[Python-ideas] Introduce collections.Reiterable

Neil Girdhar mistersheik at gmail.com
Sat Sep 21 00:02:34 CEST 2013

On Fri, Sep 20, 2013 at 12:53 PM, Stephen J. Turnbull <stephen at xemacs.org>wrote:

> Neil Girdhar writes:
>  > Many different solutions would fix the problems I've seen.  My
>  > suggestion is that Reiterable should be define as an iteratable for
>  > which calling the __iter__ method yields the same elements in the
>  > same order irrespective of whether __iter__ is called while a
>  > previously returned iterator is still iterating.
>  > Correct me if I'm wrong, but views on dicts are reiterable.
> For the same reason that sequences are: a view is not an iterator, so
> every time you iterate it, it gets passed to iter, and you get a new
> iterator, which then iterates.
> This is *why* Nick says that "isinstance(x, Iterable) and not
> isinstance(x, Iterator)" is the test you want.  I can't speak for Nick
> on Steven A's example of an object with a __getitem__ taking a numeric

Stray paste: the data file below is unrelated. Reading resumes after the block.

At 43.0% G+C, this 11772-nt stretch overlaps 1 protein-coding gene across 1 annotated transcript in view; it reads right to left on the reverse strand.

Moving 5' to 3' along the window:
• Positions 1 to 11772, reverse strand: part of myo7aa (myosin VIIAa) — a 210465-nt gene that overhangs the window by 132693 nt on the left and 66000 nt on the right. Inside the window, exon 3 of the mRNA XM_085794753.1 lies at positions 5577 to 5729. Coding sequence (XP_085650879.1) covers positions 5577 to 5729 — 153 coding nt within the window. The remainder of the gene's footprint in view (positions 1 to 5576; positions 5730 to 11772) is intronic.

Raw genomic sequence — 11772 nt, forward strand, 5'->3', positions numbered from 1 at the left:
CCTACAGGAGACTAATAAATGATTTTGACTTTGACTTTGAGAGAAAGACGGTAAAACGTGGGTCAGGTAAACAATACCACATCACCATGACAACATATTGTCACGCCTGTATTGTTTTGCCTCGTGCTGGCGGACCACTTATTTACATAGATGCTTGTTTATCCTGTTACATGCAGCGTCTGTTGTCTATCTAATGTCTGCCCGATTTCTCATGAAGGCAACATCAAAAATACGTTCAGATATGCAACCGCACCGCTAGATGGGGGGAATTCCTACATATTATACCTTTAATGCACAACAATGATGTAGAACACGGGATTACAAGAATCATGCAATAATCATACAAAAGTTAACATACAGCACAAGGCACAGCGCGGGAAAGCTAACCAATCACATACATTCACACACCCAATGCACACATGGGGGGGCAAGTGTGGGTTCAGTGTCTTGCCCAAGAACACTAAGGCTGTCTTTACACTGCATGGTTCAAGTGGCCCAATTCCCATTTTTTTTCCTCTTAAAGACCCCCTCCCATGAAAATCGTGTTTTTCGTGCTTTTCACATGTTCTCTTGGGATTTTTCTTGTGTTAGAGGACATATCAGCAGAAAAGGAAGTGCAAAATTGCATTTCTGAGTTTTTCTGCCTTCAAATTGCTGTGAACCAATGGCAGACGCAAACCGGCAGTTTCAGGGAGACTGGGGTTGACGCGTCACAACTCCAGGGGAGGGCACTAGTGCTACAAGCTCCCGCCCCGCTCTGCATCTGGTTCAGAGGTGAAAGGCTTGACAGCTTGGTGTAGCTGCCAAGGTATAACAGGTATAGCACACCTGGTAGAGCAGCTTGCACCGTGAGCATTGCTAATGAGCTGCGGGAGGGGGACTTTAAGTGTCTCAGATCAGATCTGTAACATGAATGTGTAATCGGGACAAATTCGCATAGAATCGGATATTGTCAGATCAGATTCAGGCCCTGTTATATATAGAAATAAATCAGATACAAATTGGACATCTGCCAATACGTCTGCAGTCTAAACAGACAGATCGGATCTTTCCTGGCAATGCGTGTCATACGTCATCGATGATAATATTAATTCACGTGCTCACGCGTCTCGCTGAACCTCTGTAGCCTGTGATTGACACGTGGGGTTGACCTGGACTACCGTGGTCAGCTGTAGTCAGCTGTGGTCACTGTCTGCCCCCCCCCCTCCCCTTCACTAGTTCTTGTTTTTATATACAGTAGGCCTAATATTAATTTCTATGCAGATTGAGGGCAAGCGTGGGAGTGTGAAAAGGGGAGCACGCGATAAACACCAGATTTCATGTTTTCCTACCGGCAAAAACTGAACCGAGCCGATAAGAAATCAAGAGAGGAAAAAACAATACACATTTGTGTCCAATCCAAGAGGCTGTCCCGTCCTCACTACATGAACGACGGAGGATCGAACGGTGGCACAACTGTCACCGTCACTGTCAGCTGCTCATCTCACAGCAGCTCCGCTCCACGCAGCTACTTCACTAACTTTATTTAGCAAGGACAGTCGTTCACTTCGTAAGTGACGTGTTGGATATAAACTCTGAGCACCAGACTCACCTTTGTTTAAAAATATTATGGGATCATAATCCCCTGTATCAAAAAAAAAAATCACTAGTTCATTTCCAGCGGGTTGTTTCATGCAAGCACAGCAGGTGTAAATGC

> argument that isn't an Iterable but is iterable, but I think that
> falls under "consenting adults" aka "if you're afraid it will hurt,
> don't".
I want that test if the documentation will promise that that test is
supposed to be right.

>   > Your second point that the method should be able to cheaply clone
>  > an iterator cheaply is precisely what I'd like to achieve with a
>  > "Reiterator" class like Antoine's.
> Well, I've kinda convinced myself that it isn't going to be easy to do
> that, without changing the type.  The problem is that __next__ is
> (abstractly) a closure, and there's no way I know of to copy a
> function (copy.copy just returns the function object unchanged).  So
> you'd need to expose the hidden state in the closure, and that is a
> change of type.
>  > It sounds like you're saying put the items into a list no matter
>  > what.
> No, I'm saying if you don't know if you may consume the iterable, you
> should convert to iterator, clone the iterator, and iterate the
> clone.  But that probably requires a change of type, at which point
> you may as well call it "Reiterable".
> okay, so we're on the same page it sounds like.
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